Evolving English: One Language, Many Voices – British Library (18 January and 29 March 2011)

Evolving English: One Language, Many Voices: another great educational exhibition from the British Library!

I learnt that 400 million people around the world speak English as their first language and 1.4 billion as their second language. How astonishing is that? I also learnt that more than half of all the web pages are written in English, that ‘google’ became a verb in 1999 and that ‘cellulite’ was officially recognised in 1968 (that must have been a slap to those Swinging Sixties women!).

I visited the (interactive and fun) exhibition twice and I wish I’d gone a third time, there was so much to absorb.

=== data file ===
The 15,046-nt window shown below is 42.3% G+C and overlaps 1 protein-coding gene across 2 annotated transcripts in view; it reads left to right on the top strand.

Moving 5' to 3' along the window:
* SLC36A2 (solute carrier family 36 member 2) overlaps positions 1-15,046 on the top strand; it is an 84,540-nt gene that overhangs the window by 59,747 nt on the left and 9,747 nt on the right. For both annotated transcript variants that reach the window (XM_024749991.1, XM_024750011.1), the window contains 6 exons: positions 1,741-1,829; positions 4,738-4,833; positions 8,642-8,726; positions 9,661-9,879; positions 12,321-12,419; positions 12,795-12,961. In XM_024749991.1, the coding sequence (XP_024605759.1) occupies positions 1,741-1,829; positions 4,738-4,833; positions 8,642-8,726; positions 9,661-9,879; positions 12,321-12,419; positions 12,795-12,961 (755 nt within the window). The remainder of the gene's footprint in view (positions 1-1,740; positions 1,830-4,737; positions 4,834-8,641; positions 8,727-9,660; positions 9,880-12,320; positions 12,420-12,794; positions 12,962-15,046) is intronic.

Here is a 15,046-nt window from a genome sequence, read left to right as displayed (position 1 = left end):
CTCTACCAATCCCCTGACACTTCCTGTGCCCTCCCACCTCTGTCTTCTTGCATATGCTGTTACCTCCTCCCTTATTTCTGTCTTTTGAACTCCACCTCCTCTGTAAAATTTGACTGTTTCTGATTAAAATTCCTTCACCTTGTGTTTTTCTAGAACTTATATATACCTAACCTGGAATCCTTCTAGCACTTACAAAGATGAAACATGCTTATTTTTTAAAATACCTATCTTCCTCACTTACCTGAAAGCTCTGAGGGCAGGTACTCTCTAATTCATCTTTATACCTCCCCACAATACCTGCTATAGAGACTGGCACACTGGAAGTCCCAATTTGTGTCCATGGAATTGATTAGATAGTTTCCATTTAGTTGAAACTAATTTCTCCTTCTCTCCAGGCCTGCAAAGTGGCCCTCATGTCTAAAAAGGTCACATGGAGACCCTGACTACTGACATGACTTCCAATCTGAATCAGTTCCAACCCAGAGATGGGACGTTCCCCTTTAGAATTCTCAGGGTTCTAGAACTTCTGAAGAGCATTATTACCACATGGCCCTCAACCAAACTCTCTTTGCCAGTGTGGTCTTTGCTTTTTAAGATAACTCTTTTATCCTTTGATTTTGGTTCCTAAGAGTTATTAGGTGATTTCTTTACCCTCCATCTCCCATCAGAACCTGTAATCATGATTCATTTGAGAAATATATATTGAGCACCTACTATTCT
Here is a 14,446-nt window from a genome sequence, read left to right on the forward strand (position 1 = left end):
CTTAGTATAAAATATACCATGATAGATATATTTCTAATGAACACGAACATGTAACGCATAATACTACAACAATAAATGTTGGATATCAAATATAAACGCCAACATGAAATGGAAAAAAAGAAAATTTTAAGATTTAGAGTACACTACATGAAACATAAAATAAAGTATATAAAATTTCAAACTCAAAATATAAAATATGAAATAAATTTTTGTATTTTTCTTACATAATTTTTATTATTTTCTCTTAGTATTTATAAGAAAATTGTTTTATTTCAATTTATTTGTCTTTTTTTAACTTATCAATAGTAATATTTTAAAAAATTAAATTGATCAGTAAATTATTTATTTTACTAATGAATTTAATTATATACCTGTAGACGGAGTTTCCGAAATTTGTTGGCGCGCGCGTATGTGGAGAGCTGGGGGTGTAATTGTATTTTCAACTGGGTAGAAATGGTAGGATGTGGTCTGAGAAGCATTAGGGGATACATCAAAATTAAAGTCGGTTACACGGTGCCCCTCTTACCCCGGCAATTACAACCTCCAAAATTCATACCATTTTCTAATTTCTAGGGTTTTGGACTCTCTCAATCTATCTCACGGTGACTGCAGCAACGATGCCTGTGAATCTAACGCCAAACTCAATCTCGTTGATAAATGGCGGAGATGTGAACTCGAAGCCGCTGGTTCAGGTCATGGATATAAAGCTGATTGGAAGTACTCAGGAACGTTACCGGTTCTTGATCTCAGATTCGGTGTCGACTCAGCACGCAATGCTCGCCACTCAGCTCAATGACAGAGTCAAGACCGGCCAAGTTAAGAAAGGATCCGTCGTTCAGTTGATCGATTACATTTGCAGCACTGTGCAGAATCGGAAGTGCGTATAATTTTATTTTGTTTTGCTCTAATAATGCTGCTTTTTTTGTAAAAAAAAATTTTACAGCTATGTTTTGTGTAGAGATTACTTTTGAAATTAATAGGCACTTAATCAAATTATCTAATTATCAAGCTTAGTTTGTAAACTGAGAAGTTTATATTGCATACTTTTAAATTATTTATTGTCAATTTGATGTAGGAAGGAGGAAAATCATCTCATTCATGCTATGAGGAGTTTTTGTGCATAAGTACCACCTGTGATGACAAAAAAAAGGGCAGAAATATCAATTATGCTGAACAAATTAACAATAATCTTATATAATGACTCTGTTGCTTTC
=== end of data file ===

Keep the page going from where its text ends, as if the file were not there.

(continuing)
From the dialects of Germanic tribes in the 5th and 6th centuries to the English of Anglo-Saxon England to the language we speak today, the English language is continually evolving. New words are constantly created (some, for example, by the younger generations keen to create their own coded language) and foreign words are regularly assimilated.

I listened to various recordings of British people from all walks of life – local dialects, regional accents and immigrants. All having a part to play in the way the language is evolving.

I listened to famous speeches from Muhammad Ali; Gandhi; Thatcher; J. F. Kennedy and Winston Churchill among others and marveled at how they used language to ‘manipulate’ their audience – through anaphora or intonation for example. Fascinating.

And I learnt that T.V. brought swearing to the masses!

But the real highlight was the copy of Beowulf on display.

Admission was free.

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